NYC passes legislation requiring bird-friendly construction

It's for the Birds

NYC passes legislation requiring bird-friendly construction

Proposed Initiative 1482B is expected to prevent tens of thousands of annual bird deaths from building collisions. (Nicolas Vollmer/Flickr)

In a nearly unanimous vote on Tuesday, December 10, the New York City Council passed a new regulation mandating the use of “bird-friendly material” in all new construction projects. Conservationists hope the new bill will curb the number of birds killed annually by collisions with the city’s buildings, a figure that currently ranges between 90,000 and 230,000.

The bill, Proposed Initiative 1482B, which passed 43-3, will require 90 percent of the first 75 feet of new buildings to be constructed with materials that are easier for birds to identify as obstacles. John Rowden, Director of Community Conservation at the National Audubon Society, pointed towards lighting and glass as the two main reasons for bird collisions. “Lighting is an attractant—especially for migrating birds who often fly at night. Brightly lit buildings can draw birds in where they can hit windows or other obstacles,” noted Rowden. Glass is confusing to birds because it is both invisible and reflective; they see their habitat or sky reflected in the glass and consequently fly into it. Once the bill becomes law, that glass will need to be treated with frosted patterns or etchings to demarcate it as an obstacle.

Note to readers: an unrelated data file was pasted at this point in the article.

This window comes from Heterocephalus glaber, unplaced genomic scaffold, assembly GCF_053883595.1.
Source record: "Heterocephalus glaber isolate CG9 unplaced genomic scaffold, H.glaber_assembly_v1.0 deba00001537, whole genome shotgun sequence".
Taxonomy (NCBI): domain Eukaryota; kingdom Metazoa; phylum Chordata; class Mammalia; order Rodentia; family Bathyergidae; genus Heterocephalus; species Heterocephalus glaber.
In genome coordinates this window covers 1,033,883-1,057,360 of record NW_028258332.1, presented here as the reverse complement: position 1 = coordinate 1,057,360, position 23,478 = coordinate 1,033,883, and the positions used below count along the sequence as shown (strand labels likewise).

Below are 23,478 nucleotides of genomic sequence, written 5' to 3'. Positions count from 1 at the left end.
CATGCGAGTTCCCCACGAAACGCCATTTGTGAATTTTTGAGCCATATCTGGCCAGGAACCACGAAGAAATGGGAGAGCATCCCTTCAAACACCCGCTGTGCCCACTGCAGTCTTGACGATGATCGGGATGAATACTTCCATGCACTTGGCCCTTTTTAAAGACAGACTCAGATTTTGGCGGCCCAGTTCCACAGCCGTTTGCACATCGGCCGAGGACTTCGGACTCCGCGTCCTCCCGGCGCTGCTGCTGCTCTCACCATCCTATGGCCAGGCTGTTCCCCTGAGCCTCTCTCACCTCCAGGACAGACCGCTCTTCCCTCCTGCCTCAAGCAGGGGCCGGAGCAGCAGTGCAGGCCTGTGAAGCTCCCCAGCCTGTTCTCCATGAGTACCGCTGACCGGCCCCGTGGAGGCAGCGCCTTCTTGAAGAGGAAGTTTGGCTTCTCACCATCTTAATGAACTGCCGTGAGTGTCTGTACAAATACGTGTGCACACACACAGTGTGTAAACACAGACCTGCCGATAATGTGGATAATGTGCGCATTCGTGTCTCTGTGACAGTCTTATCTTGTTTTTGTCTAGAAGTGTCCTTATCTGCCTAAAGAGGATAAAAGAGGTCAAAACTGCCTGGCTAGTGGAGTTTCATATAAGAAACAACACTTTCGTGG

New York City experiences exceptional bird traffic because of its location along the Atlantic Flyway, one of four major migratory routes across the globe. Migrations during fall and spring bring a surge of varied species through the city, and with that comes a corollary increase in collisions. As North America continues to build taller glass structures, it is estimated that 29 percent of birds (about 3 billion) have vanished from the continent since 1970.

New York City is the largest American city to adopt this sort of environmental building legislation. According to a report by Curbed, the council hopes to set an example for others to follow: “This is a significant step in protecting our feathered friends,” said Council Speaker Corey Johnson. “The hope is that when you have other big cities that put this requirement on, it’s going to increase production and, hopefully, bring costs down. We think that other cities are going to follow us on this.”